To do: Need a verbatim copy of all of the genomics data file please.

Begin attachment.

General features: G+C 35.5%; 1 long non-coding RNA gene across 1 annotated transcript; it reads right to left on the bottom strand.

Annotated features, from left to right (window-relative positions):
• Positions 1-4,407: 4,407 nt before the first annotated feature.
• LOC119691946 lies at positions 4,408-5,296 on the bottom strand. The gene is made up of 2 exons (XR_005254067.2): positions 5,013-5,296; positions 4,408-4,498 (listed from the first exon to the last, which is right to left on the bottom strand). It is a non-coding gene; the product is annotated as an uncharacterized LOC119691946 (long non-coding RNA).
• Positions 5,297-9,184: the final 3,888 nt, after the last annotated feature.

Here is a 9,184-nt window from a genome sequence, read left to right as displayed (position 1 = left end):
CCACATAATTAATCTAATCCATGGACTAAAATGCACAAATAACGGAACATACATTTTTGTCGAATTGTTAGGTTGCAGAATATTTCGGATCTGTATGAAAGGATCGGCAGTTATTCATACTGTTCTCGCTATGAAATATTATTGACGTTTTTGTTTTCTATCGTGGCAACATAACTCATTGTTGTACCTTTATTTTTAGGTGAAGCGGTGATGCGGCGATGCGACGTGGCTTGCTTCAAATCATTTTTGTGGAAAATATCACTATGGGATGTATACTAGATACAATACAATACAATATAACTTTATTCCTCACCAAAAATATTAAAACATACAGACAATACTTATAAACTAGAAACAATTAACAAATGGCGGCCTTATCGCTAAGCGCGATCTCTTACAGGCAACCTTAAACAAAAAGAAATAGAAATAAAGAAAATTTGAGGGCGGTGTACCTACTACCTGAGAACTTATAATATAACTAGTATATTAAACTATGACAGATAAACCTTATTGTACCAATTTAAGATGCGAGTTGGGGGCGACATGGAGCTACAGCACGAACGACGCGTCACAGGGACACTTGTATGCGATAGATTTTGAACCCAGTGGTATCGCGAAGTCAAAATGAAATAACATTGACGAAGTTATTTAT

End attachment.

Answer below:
General features: G+C 35.5%; 1 long non-coding RNA gene across 1 annotated transcript; it reads right to left on the bottom strand.

Annotated features, from left to right (window-relative positions):
• Positions 1-4,407: 4,407 nt before the first annotated feature.
• LOC119691946 lies at positions 4,408-5,296 on the bottom strand. The gene is made up of 2 exons (XR_005254067.2): positions 5,013-5,296; positions 4,408-4,498 (listed from the first exon to the last, which is right to left on the bottom strand). It is a non-coding gene; the product is annotated as an uncharacterized LOC119691946 (long non-coding RNA).
• Positions 5,297-9,184: the final 3,888 nt, after the last annotated feature.

Here is a 9,184-nt window from a genome sequence, read left to right as displayed (position 1 = left end):
CCACATAATTAATCTAATCCATGGACTAAAATGCACAAATAACGGAACATACATTTTTGTCGAATTGTTAGGTTGCAGAATATTTCGGATCTGTATGAAAGGATCGGCAGTTATTCATACTGTTCTCGCTATGAAATATTATTGACGTTTTTGTTTTCTATCGTGGCAACATAACTCATTGTTGTACCTTTATTTTTAGGTGAAGCGGTGATGCGGCGATGCGACGTGGCTTGCTTCAAATCATTTTTGTGGAAAATATCACTATGGGATGTATACTAGATACAATACAATACAATATAACTTTATTCCTCACCAAAAATATTAAAACATACAGACAATACTTATAAACTAGAAACAATTAACAAATGGCGGCCTTATCGCTAAGCGCGATCTCTTACAGGCAACCTTAAACAAAAAGAAATAGAAATAAAGAAAATTTGAGGGCGGTGTACCTACTACCTGAGAACTTATAATATAACTAGTATATTAAACTATGACAGATAAACCTTATTGTACCAATTTAAGATGCGAGTTGGGGGCGACATGGAGCTACAGCACGAACGACGCGTCACAGGGACACTTGTATGCGATAGATTTTGAACCCAGTGGTATCGCGAAGTCAAAATGAAATAACATTGACGAAGTTATTTAT